You focus on both technology and political frameworks as accelerants to these conditions of alienation, loneliness, and atomization. One of the only offsets to isolation and atomization during the pandemic has been technology, right? It’s been this ability to at least find some way to connect and discuss, which is somewhat the opposite of most of the tenor around the effects of technology—the Black Mirror thesis of technology—before March 2020. Has some of this shifted your view on technology, or did you always feel that these were essentially neutral tools that could be used to unite or divide, to connect or separate?

NH: I think it depends to some degree on the particular media we’re talking about. So, for example, Zoom—I did look at video before the pandemic, and I acknowledged even as I was researching and writing the book that it was a better form of communication in many ways than text or messaging, because the more stripped-back a form of communication, the less empathetic it turns out we feel. It still is nowhere near as good as being in person. And I’m sure that all of us feel that by now. A year into this, we’re grateful that we’ve had ways to connect, but we’re missing being in a room with people. It is a different quality of connection, even in a neurological sense. Our brains actually synchronize when we’re in a room with people, which is partially the reason we can feel empathetic. And it’s actually very hard to get that synchronicity on a Zoom call because of the latency of the time lag, the fact that you can’t really look in people’s eyes, and so on. Our brains don’t respond in exactly the same way.

There’s been this whole set of people trying to date during the pandemic and getting to know each other, they think, very well over Zoom: you’re talking, you’re interacting, maybe you’re really interacting. And then they meet each other, and suddenly it doesn’t work, even though the verisimilitude of all this is “of course it works”: I know you. I’m seeing Noreena. I see what you look like. I hear your voice. You would think that the next step of that, where you simply translate that into a three-dimensional, would be a seamless transition. And it’s fascinating, à la what you just said, that there’s so much that goes on that we take in at a pseudo-conscious level that we forget when we’re doing this, I kind of know you. We’re kind of having a conversation. But maybe not quite the way we think.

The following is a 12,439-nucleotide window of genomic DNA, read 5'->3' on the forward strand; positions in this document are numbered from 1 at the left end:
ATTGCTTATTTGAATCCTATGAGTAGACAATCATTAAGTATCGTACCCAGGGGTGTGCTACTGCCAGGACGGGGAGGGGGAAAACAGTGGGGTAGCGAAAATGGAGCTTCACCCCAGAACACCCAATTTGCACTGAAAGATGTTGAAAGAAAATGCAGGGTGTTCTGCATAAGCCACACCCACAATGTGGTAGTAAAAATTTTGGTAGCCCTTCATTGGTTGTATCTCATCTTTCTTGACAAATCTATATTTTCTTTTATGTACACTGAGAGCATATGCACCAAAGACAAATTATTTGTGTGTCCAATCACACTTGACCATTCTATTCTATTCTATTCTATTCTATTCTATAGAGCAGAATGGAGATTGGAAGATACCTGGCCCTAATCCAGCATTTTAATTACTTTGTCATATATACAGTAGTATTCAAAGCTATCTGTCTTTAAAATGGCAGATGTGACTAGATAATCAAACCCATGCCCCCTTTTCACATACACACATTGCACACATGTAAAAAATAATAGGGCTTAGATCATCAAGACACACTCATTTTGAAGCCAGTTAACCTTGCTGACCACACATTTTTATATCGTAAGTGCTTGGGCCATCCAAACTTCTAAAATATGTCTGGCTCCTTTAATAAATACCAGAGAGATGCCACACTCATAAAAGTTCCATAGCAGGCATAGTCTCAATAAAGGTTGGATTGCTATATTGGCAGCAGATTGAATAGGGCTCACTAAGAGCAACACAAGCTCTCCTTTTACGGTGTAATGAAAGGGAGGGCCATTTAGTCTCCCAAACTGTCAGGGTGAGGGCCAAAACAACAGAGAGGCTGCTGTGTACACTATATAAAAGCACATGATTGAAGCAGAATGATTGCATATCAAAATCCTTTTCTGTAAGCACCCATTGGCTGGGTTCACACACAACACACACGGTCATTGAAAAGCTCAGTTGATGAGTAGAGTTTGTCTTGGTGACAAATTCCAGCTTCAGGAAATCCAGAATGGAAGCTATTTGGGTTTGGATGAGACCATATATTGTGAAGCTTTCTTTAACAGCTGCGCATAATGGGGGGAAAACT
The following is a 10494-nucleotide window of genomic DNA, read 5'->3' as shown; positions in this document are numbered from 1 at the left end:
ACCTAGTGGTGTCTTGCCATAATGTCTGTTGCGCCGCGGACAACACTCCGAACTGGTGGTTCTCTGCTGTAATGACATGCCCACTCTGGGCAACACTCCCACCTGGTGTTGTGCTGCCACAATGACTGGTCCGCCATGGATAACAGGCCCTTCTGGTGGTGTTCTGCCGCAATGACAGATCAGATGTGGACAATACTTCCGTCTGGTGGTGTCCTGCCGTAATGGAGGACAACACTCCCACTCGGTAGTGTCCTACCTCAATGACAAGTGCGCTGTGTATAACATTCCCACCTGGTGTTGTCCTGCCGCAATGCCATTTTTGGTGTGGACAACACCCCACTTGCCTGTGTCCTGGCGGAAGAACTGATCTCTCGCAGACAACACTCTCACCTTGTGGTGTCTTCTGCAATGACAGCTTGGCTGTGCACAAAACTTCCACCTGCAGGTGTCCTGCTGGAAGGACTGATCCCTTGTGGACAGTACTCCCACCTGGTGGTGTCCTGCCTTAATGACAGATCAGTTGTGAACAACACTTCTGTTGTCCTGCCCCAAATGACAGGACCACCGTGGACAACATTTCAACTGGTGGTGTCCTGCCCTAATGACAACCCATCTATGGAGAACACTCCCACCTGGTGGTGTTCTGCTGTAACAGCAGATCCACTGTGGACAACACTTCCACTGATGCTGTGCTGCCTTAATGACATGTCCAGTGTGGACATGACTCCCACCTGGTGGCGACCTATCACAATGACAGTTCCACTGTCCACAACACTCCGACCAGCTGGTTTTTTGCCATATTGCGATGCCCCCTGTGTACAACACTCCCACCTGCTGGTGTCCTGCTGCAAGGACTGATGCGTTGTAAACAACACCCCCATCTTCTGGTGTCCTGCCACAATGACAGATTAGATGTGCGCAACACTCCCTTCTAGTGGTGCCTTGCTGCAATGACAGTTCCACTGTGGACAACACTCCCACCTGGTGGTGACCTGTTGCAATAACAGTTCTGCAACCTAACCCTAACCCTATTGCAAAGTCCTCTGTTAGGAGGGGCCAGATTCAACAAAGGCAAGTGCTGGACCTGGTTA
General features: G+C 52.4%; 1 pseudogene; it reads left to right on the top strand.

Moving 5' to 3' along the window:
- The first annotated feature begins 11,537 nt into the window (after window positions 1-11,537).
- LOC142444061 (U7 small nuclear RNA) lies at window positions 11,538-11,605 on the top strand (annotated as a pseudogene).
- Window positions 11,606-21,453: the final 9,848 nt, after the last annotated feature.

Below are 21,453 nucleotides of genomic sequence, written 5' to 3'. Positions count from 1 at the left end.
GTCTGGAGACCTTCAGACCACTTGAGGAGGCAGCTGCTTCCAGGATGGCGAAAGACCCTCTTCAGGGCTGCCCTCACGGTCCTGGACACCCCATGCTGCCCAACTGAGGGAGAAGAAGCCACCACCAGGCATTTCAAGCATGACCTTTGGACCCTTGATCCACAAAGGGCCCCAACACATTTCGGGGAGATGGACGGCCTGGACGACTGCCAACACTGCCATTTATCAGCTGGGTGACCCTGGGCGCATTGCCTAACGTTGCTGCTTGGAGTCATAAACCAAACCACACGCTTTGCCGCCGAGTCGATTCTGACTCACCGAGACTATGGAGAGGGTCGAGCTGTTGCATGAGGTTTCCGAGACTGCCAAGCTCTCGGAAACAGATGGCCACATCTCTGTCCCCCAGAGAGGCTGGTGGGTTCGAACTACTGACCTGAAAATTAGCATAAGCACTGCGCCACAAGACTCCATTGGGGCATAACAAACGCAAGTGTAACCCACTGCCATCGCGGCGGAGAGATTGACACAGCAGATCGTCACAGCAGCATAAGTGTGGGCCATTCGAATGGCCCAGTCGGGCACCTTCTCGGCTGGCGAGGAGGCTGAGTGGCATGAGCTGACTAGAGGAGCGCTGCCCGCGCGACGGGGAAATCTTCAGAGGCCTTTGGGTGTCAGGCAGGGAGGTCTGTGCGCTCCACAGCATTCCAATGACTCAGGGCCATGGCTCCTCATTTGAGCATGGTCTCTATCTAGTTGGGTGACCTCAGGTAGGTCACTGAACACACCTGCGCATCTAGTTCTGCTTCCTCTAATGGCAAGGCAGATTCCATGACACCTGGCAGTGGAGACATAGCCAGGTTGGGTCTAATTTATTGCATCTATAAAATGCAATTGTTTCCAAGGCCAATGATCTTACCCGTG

NH: Right, because you can’t see how my legs are crossed. You’re not getting body language cues. You’re not getting my scent—all these subliminal cues. Absolutely. 

When it came social media, I was really agnostic when I began my research. I didn’t know if it was going to be a positive or a negative when it came to loneliness specifically. But as I dug into the literature and as I interviewed lots of teenagers specifically on this subject, time and time again it came out how excluded and isolated and lonely social media was making them feel. A 14-year-old boy was telling me about what it felt like when he posted on Instagram and then he would be waiting, waiting for somebody to like his posts. And then no one did, and it made him feel so invisible and worthless. Or there was another teen named Claudia, who told me about when her friends had told her that they weren’t going out after homecoming, but she saw when she got home that they were going out; they were out without her. She felt so excluded that she hid in her room for a week.